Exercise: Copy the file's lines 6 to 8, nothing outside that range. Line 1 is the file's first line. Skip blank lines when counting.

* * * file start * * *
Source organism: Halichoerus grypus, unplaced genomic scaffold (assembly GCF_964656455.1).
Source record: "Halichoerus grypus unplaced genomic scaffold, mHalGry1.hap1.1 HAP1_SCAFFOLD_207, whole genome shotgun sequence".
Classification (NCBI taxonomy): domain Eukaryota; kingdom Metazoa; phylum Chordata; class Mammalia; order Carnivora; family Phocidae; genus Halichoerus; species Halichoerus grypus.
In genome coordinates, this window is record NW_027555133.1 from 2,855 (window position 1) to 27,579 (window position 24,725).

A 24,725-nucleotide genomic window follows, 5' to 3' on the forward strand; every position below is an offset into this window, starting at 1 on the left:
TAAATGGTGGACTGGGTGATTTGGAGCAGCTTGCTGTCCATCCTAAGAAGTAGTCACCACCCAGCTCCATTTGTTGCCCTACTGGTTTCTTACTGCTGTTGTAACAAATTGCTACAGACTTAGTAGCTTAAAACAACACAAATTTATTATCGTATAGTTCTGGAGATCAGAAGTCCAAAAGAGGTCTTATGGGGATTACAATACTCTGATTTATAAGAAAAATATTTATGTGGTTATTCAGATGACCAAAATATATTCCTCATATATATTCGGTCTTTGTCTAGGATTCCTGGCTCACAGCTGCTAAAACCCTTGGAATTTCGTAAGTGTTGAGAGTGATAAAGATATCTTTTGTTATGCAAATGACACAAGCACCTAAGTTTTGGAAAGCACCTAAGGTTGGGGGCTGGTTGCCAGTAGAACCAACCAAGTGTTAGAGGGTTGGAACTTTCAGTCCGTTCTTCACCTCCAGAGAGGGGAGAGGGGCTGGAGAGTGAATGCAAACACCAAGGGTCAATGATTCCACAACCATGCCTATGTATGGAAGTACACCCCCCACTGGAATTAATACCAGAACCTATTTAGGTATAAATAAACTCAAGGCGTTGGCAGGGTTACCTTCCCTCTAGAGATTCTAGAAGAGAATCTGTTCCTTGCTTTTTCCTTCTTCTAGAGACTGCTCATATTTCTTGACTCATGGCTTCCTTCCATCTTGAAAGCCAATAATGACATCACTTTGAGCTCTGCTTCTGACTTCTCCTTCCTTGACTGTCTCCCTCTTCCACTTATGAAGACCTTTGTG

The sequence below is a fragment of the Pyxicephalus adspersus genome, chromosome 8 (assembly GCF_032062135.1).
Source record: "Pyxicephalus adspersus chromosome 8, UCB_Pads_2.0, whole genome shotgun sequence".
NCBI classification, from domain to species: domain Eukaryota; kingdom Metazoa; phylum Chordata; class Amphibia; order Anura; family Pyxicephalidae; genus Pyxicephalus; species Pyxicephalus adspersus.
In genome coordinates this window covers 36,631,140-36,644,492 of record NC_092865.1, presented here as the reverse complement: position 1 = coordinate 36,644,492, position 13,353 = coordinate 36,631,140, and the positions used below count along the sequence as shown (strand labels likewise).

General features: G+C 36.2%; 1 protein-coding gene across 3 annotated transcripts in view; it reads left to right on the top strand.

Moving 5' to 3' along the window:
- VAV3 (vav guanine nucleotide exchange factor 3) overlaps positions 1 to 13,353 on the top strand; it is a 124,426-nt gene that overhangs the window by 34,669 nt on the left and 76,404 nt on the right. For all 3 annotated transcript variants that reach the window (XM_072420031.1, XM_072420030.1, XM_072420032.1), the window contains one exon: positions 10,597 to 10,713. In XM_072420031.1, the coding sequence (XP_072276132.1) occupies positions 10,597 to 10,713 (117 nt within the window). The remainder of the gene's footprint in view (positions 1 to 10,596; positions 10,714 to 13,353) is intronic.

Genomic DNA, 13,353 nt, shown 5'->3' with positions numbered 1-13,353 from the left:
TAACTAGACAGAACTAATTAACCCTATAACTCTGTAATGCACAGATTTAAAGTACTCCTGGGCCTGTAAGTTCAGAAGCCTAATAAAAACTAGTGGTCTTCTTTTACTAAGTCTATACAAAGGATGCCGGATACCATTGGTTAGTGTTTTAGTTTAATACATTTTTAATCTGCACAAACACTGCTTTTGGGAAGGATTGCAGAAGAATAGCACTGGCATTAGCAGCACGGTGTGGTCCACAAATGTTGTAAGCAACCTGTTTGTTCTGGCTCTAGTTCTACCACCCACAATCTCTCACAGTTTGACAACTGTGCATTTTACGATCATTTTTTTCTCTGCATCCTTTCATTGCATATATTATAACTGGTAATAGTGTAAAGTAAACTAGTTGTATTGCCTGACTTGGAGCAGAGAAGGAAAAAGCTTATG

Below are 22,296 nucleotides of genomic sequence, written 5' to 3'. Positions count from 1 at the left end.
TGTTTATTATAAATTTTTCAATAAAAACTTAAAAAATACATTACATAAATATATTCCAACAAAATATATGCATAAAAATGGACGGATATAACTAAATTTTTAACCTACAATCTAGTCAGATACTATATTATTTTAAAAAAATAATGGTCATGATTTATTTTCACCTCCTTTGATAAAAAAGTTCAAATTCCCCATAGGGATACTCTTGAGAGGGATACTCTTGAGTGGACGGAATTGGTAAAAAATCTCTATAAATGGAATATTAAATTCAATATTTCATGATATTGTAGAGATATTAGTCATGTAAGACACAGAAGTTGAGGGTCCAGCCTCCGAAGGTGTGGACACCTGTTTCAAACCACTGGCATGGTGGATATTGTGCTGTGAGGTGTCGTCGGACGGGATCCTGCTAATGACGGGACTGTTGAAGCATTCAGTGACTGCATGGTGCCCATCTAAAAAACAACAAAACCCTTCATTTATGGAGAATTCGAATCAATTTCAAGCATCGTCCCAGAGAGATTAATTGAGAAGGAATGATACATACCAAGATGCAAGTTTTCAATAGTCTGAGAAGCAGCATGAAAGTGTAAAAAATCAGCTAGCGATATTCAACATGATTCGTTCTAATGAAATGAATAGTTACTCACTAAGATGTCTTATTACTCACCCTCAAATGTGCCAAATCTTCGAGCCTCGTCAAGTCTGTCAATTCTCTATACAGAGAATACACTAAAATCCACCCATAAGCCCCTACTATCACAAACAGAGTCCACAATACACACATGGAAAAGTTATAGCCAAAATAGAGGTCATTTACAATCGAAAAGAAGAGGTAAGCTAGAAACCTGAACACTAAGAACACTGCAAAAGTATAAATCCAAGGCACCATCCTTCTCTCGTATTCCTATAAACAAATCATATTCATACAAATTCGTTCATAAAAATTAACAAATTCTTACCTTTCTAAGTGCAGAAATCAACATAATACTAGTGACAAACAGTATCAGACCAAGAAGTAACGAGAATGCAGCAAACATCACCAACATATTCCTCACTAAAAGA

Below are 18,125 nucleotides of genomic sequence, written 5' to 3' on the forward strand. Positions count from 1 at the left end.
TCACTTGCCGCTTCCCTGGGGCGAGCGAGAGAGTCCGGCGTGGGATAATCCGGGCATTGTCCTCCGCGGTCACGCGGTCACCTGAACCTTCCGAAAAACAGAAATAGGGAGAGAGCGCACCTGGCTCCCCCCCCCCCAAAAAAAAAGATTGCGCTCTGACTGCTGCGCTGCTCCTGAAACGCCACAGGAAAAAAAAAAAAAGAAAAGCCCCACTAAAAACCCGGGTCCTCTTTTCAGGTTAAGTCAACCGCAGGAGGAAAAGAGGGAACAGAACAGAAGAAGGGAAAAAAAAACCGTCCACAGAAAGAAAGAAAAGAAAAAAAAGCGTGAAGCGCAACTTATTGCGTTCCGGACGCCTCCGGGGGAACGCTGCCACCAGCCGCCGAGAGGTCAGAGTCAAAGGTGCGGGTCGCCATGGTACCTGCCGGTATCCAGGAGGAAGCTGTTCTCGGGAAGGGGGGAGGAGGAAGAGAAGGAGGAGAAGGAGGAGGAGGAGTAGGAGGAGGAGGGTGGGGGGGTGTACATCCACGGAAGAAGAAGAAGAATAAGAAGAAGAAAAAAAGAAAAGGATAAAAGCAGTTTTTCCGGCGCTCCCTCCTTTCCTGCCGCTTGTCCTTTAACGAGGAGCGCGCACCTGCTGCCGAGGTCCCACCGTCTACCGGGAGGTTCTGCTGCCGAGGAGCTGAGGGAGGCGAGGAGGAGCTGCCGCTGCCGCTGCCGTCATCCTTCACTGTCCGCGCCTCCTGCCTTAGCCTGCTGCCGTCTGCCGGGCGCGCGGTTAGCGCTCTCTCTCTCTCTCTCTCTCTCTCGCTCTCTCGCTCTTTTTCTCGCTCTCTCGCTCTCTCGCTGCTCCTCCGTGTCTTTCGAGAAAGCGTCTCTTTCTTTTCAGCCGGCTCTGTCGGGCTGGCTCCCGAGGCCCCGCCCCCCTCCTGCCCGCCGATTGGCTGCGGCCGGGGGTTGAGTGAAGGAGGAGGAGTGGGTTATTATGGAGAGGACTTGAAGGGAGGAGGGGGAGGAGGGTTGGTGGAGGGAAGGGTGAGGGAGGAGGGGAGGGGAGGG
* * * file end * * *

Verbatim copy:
TAAATGGTGGACTGGGTGATTTGGAGCAGCTTGCTGTCCATCCTAAGAAGTAGTCACCACCCAGCTCCATTTGTTGCCCTACTGGTTTCTTACTGCTGTTGTAACAAATTGCTACAGACTTAGTAGCTTAAAACAACACAAATTTATTATCGTATAGTTCTGGAGATCAGAAGTCCAAAAGAGGTCTTATGGGGATTACAATACTCTGATTTATAAGAAAAATATTTATGTGGTTATTCAGATGACCAAAATATATTCCTCATATATATTCGGTCTTTGTCTAGGATTCCTGGCTCACAGCTGCTAAAACCCTTGGAATTTCGTAAGTGTTGAGAGTGATAAAGATATCTTTTGTTATGCAAATGACACAAGCACCTAAGTTTTGGAAAGCACCTAAGGTTGGGGGCTGGTTGCCAGTAGAACCAACCAAGTGTTAGAGGGTTGGAACTTTCAGTCCGTTCTTCACCTCCAGAGAGGGGAGAGGGGCTGGAGAGTGAATGCAAACACCAAGGGTCAATGATTCCACAACCATGCCTATGTATGGAAGTACACCCCCCACTGGAATTAATACCAGAACCTATTTAGGTATAAATAAACTCAAGGCGTTGGCAGGGTTACCTTCCCTCTAGAGATTCTAGAAGAGAATCTGTTCCTTGCTTTTTCCTTCTTCTAGAGACTGCTCATATTTCTTGACTCATGGCTTCCTTCCATCTTGAAAGCCAATAATGACATCACTTTGAGCTCTGCTTCTGACTTCTCCTTCCTTGACTGTCTCCCTCTTCCACTTATGAAGACCTTTGTG

The sequence below is a fragment of the Pyxicephalus adspersus genome, chromosome 8 (assembly GCF_032062135.1).
Source record: "Pyxicephalus adspersus chromosome 8, UCB_Pads_2.0, whole genome shotgun sequence".